In other words, it was not “legal difficulties” that preventing the monitoring of COVID-19 carriers at Israel’s borders, nor “the opposition of Attorney General Avichai Mendelblit,” or any other such excuse, but a reasoned, professional opinion, to the effect that coronavirus testing at the airport is not effective, and is therefore unnecessary.

In July, Grotto told the Knesset State Audit Committee: “One, testing stations have been installed only in a small number of airports worldwide; two, if we have a surplus of testing kits, we need them in order to break chain of infection before administering them to people returning from abroad; and three, we don’t even think it’s necessary to test people coming from green countries.”

Committee Chairman Ofer Shelah challenged him: “In Austria, you can come with a negative test from three days prior to the flight, or be tested at the airport, wait for the result, and if it’s negative, then you can enter without quarantine. Or you can take the test, go into quarantine, and be released if it comes out negative. Isn’t such a system acceptable to you?”

The coronavirus testing stands at Ben-Gurion International Airport, December 23, 2020.Credit: Moti Milrod

Grotto replied: “No. It’s not acceptable to us. We think that testing is unnecessary for people coming from green countries, because what’s the difference between someone coming from Greece, which is a green country, and someone coming from Tiberias? I don’t test at the entrance from Tiberias to Tel Aviv.”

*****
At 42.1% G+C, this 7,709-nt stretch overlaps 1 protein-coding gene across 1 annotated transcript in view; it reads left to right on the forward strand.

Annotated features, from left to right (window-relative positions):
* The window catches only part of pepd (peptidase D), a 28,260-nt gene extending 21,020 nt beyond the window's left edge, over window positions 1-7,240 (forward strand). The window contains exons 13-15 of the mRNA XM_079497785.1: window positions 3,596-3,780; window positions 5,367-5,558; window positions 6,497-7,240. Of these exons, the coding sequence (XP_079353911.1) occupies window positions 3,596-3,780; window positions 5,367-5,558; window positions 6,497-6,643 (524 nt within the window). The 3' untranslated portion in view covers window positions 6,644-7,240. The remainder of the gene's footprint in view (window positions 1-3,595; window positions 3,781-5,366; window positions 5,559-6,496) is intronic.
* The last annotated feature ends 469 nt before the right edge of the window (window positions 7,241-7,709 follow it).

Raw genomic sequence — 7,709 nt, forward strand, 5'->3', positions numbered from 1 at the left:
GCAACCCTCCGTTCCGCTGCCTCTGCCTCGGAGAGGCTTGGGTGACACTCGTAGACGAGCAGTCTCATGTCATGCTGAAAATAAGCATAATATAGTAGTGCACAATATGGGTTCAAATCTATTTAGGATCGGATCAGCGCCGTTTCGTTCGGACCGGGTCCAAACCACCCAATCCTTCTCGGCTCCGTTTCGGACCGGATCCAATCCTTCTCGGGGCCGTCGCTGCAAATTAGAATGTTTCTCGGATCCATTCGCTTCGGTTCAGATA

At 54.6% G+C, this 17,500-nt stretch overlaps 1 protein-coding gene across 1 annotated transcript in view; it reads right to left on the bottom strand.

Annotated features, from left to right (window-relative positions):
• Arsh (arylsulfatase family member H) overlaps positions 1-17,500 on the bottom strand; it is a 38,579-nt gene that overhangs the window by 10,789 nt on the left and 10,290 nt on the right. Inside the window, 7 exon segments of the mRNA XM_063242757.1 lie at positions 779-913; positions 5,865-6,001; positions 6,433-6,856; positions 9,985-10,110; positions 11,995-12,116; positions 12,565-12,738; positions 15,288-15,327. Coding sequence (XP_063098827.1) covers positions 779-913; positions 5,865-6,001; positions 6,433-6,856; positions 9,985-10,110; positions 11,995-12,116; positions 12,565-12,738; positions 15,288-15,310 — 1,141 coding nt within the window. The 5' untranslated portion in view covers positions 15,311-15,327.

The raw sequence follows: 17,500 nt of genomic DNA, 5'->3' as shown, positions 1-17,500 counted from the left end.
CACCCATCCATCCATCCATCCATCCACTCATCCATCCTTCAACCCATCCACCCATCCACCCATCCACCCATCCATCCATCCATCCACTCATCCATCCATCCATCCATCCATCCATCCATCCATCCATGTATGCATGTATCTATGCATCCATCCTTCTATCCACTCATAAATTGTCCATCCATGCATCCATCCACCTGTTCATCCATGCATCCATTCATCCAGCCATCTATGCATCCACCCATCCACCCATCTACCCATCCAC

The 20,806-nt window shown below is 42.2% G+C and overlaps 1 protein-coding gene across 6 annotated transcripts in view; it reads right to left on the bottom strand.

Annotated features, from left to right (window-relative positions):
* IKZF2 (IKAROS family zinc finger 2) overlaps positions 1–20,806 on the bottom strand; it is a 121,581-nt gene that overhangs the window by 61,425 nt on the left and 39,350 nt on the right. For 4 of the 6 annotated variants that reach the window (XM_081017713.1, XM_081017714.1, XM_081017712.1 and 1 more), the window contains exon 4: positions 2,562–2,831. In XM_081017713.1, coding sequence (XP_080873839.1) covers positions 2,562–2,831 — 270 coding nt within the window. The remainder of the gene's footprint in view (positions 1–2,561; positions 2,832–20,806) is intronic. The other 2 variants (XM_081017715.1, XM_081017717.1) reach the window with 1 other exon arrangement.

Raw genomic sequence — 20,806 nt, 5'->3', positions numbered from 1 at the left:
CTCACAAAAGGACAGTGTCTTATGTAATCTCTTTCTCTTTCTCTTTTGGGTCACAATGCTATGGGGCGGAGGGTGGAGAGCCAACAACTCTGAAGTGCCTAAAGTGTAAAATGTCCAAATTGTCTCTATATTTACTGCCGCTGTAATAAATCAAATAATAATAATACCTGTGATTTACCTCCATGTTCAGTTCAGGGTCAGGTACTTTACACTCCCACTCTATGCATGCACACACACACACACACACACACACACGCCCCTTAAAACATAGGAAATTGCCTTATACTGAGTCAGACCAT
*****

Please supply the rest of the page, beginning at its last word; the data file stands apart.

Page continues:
Grotto noted during the committee meeting the ministry was considering some kind of “model” and some kind of “pilot” for red countries – but he lowered their expectations and once again expressed reservations, saying “Don’t rely only on that.” In any case, six months later, any sort of testing for those returning from any sort of destination remains nonexistent.

The Israeli reality

The opposition of Grotto & Co. to COVID-19 testing upon entry into Israel was based on four basic assumptions. First, quarantine is preferable to a COVID-19 test; second, a test will certainly come at the expense of quarantine (it’s not clear why); third, it’s better to rely on the “traffic light” model of the countries of origin, and to deal only with those who arrive from countries with a high rate of infection; and fourth, we have to prioritize local cases rather than dealing with imported exposure to the coronavirus.

The near-empty arrivals terminal at Ben-Gurion International Airport, December 22, 2020.Credit: Tomer Appelbaum